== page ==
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Founders Day alumni spotlight: Dr. Michael Braitsch

Man in black outfit showing students a fighting stance
Dr. Braitsch leads a class at UT Southwestern’s Adaptive Sports Expo in 2019.

Michael Braitsch, PT, D.P.T, Class of 2016

  • Doctor of Physical Therapy, School of Health Professions
  • Founder/Director of Tribe Wellness LLC
  • Martin Luther King Jr. Scholarship Recipient, 2016

What were some of your most memorable experiences while you were a student?

I remember three important experiences as a graduate student in the Doctor of Physical Therapy program, which involved practical application of skills acquired in the classroom while using my own previous experiences: leading a research study on noncontact boxing for people with Parkinson’s disease; leading tai chi and mindfulness classes at Calvert Place Men's Shelter in their Smoking Cessation and Wellness program; and serving at Camp John Marc as a counselor for kids with muscular dystrophy. These experiences would not have been possible without the relationships that UT Southwestern fosters in the community.

Two men in suits looking at a folder
Dr. Michael Braitsch is photographed with Dr. Drew Alexander, Assistant Dean for Community Engagement, during the Annual Martin Luther King Jr. Commemorative Celebration in 2016. Dr. Braitsch was the scholarship recipient for that year’s program.

I feel fortunate to have received mentorship from so many faculty members, but most notably receiving constant encouragement, guidance, and support from two people: My faculty adviser, Dr. Julie DeVahl, Associate Professor, School of Health Professions, and Director of Clinical Education, was always there to illuminate the path to success for me. Additionally, Dr. Drew Alexander, Assistant Dean for Community Engagement and Assistant Professor of Pediatrics, connected with me in my pursuit of the Martin Luther King Jr. Scholarship, and he has served as a trusted adviser in my personal and professional development.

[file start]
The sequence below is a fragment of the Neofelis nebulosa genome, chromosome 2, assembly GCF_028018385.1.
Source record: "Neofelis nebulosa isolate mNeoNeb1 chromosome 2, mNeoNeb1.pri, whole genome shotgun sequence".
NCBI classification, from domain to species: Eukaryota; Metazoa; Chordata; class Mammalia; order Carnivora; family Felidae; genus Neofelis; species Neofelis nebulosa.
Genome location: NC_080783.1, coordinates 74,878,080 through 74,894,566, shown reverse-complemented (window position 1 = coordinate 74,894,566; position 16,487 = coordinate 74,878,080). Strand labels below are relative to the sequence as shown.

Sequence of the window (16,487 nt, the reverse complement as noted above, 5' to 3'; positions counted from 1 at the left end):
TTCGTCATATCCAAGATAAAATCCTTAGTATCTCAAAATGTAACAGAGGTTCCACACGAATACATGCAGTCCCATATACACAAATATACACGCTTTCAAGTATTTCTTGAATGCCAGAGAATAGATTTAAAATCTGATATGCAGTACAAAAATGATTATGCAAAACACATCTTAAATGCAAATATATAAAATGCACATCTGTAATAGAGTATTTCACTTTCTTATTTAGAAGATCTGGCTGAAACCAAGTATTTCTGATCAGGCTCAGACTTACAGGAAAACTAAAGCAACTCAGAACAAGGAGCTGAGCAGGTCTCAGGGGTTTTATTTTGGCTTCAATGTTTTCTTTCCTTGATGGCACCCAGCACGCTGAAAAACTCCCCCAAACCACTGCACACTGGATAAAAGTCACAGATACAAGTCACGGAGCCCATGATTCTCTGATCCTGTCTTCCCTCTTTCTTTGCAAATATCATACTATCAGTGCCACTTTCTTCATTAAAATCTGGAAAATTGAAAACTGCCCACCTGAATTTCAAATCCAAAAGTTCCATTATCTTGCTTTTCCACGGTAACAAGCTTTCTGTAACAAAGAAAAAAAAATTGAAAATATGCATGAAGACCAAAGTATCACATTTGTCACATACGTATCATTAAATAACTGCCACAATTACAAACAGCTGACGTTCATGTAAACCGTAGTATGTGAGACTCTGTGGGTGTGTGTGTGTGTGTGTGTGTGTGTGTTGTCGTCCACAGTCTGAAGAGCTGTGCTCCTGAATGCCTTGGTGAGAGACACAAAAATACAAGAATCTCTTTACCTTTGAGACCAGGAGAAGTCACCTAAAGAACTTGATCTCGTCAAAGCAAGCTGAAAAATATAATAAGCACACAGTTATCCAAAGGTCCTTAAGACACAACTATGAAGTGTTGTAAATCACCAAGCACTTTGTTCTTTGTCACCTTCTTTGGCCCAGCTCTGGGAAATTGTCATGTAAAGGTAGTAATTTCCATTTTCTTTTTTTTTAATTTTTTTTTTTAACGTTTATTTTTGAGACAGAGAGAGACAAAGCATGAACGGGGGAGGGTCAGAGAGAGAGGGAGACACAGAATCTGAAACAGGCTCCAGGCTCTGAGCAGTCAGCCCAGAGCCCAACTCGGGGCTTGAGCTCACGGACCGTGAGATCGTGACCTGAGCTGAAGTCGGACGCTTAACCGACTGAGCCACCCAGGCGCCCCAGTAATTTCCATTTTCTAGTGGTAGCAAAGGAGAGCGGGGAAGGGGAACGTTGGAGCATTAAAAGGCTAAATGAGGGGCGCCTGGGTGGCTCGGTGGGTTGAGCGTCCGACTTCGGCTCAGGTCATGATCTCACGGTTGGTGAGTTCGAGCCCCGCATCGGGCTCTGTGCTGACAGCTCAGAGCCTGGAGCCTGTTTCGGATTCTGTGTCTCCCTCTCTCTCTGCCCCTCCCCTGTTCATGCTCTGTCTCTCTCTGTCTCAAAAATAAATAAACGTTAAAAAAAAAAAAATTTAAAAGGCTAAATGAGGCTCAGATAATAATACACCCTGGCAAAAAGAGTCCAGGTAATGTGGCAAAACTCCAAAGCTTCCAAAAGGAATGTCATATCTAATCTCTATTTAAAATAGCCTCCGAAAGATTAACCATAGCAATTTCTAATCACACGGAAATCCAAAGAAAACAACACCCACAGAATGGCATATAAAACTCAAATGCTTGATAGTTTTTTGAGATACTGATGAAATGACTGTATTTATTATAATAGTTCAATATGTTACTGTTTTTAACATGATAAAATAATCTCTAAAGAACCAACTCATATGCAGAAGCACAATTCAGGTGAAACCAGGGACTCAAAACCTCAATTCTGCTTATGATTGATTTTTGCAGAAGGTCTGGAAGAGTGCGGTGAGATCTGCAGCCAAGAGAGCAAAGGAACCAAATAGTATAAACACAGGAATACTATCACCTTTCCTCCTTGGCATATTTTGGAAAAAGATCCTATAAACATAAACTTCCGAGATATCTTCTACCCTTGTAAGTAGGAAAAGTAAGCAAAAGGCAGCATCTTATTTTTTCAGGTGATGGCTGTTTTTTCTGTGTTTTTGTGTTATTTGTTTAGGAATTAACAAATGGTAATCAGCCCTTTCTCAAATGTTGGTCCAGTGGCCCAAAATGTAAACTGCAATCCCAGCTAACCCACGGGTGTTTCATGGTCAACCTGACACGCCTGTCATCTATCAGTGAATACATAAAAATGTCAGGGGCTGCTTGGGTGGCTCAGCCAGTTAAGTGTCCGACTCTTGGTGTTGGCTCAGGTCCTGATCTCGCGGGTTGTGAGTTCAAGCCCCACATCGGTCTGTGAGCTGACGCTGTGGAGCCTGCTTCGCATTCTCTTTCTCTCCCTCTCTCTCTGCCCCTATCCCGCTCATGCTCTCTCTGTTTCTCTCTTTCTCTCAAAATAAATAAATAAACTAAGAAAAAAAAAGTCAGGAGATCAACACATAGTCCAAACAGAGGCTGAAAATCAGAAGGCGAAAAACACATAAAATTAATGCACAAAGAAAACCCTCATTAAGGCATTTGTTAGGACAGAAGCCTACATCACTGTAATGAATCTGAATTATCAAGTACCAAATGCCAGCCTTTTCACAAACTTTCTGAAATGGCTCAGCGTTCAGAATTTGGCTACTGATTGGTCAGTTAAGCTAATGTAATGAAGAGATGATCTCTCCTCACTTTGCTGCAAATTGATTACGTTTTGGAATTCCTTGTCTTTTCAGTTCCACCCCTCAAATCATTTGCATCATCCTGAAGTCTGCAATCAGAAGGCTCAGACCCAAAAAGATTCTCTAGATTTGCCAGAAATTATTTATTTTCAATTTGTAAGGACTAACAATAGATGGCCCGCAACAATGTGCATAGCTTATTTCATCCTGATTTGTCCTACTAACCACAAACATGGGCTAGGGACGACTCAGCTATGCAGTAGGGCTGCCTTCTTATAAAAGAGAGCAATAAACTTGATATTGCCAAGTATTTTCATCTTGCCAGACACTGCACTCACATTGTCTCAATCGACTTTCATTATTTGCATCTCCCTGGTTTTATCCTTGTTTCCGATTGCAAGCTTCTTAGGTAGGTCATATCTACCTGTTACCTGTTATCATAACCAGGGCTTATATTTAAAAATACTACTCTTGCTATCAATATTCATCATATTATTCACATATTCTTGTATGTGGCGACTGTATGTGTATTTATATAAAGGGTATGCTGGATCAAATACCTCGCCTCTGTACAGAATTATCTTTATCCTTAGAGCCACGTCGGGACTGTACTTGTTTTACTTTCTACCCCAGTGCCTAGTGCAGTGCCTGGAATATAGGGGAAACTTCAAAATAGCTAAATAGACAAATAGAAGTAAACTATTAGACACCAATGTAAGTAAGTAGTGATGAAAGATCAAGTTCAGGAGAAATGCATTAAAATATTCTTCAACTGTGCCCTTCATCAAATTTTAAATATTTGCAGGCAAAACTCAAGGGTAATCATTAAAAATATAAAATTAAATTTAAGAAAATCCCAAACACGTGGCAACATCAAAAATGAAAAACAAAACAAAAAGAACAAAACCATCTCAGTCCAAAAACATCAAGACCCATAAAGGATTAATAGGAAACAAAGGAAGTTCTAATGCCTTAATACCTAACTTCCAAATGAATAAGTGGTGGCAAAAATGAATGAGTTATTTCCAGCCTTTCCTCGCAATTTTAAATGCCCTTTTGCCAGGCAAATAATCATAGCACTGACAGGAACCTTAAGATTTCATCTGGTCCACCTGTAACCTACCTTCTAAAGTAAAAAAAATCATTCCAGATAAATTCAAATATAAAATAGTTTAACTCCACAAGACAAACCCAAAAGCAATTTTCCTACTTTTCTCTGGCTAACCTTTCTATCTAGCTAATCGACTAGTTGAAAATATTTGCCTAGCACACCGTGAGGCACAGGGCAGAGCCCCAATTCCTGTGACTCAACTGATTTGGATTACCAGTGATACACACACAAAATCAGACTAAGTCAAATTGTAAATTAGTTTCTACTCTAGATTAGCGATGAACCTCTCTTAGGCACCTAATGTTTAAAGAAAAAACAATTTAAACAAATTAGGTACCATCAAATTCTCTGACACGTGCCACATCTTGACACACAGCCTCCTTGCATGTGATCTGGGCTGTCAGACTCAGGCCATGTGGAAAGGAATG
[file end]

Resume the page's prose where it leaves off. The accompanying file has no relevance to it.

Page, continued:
What excites you most about the future of medicine and science?  

Interdisciplinary collaboration gives us so many opportunities to find new ways to improve the lives of our patients. In partnering with other disciplines, we gain a broader perspective and share new ideas that make a unique and lasting impact. UT Southwestern instilled a passionate curiosity in me and a persistence in seeking new ways to help others to lead healthier lives. 

Two men, both posing in a boxing stance
Dr. Braitsch poses with one of his research study participants, Winston McAden. Dr. Braitsch studies the impact boxing has on the physical symptoms of Parkinson’s disease patients.

What makes UT Southwestern special? 

So many great minds continue to come together here to find ways to cross disciplinary boundaries. An outstanding example is the work being done by the UT Southwestern Adaptive Sports Coalition, which is made up of people from a variety of backgrounds and organizations. Due to their singular purpose of improving lives regardless of physical abilities or limitations, these volunteers share resources, forge community connections, and give people access to programming and ideas that change patients’ lives long after their discharge from the hospital.

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